"You have to go? Damn. You’d almost made me stop missing Miriam," Howie said, referring to the girlfriend he’d mentioned earlier.
Kat chuckled. "I’d seriously worry about you if that happened." She was sure that the alcohol was taking care of most of his anxieties, not her conversation. "Yeah, I have to go. Work tomorrow. Why a Wednesday night concert? I’m going to be catatonic."
She laughed, used to his occasionally wry wit now. "Oh shut up, D." She got up and he rose with her. "Thank you so much for everything, Howie. This day has been more than I could have ever hoped for."
He smiled and gave her a big hug, and another kiss on the cheek, before letting her catch a cab and disappear into the night.
"All hail the conquering hero," Parker said acidly the next morning when Kat arrived at the small office that housed With It magazine. "I hear you closed down Smokey’s with that little Latino bimbo Boy last night."
Kat smiled tightly, wishing the caffeine from her tea would kick in. "No, Parker. I was only there for a short while."
"But partying with the Backstreet Boys," Parker rolled her eyes dramatically, then said with a simpering tone, "that must have been so, like, totally awesome."
Kat was tired, still on a high from the previous night, and yes, a little hungover. She was not interested in coming back to earth with one of Parker’s patented crashes.
"Well, after the orgy it quieted down a little. We had a mass tattooing and piercing session. But it really got hopping again after we sacrificed a goat and had a Black Mass. Probably the same kind of night you had, Parker," Kat said as she went to her desk and turned on the computer, leaving the other woman standing there sputtering.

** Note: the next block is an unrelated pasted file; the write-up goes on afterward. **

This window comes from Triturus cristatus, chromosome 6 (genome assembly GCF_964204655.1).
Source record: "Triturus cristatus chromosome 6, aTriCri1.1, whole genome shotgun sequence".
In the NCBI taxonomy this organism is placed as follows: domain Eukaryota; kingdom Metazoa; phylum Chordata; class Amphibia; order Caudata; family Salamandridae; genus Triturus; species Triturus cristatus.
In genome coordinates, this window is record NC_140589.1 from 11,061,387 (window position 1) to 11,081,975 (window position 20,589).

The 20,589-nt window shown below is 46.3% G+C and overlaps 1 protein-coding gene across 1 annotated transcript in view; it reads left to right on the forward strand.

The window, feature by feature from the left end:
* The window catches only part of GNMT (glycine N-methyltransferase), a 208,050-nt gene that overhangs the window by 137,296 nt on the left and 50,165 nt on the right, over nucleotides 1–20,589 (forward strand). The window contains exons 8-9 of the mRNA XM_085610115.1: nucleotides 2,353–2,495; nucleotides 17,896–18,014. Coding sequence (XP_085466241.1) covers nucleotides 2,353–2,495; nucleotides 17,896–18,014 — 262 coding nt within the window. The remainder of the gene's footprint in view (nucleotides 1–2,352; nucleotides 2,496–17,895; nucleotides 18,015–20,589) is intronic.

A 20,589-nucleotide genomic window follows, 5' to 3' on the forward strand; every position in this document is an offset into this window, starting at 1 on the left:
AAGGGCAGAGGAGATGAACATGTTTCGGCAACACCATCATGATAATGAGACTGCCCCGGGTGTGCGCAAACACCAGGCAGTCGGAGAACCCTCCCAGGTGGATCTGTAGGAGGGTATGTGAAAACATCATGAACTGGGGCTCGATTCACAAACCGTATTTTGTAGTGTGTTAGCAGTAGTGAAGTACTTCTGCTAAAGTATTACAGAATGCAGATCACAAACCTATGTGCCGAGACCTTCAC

Larry, the magazine’s cartoonist, and the closest thing Kat had to a friend there, started to chuckle, then feeling Parker’s steely eyes on him, picked up the newspaper in front of him, pointed to an article and leaned over to Kat, saying loudly, "did you see this? Those wacky politicians."
Parker probably didn’t buy it, but Kat watched her stomped off, teetering a little in her oh-so-chic black leather heels.
"Don’t get her mad at you, Larry," Kat whispered quickly at him.
"Don’t mind her. She’s just pissed that that drummer from Snod won’t do her," Larry remarked, referring to a now infamous incident when Parker had thrust her assets at a musician from a hot local band only to be rebuffed. "Did you have fun yesterday?"
Kat thought back to a handshake, a strong jawline, goatee, and deep verdant eyes. Oh, and a great extended conversation with an intelligent, overly winking, very attractive shorter man. She smiled. "The best."
"Good." He returned to his reading and doodling.
The day progressed unabated. Kat concentrated on her work, disregarding the occasional snide comments about boy bands and their fans, by the Parker-ites as she called them. "Who care what they think?" she thought as she tried to ignore yet another sling and arrow of outrageous misfortune. "I had a good time. They are too chic to do that. All must be dismal and au courant for them." Okay so it still hurt, but she knew she’d never fit in with the artsy cliché on the paper, so to hell with it.
The day finally drew to a close and she was glad that when she got home her roommate had gone over to her boyfriend’s. She had a quick cup of soup and slid into bed, still exhausted from the day before.Chapter 3
(c) Kat Morgan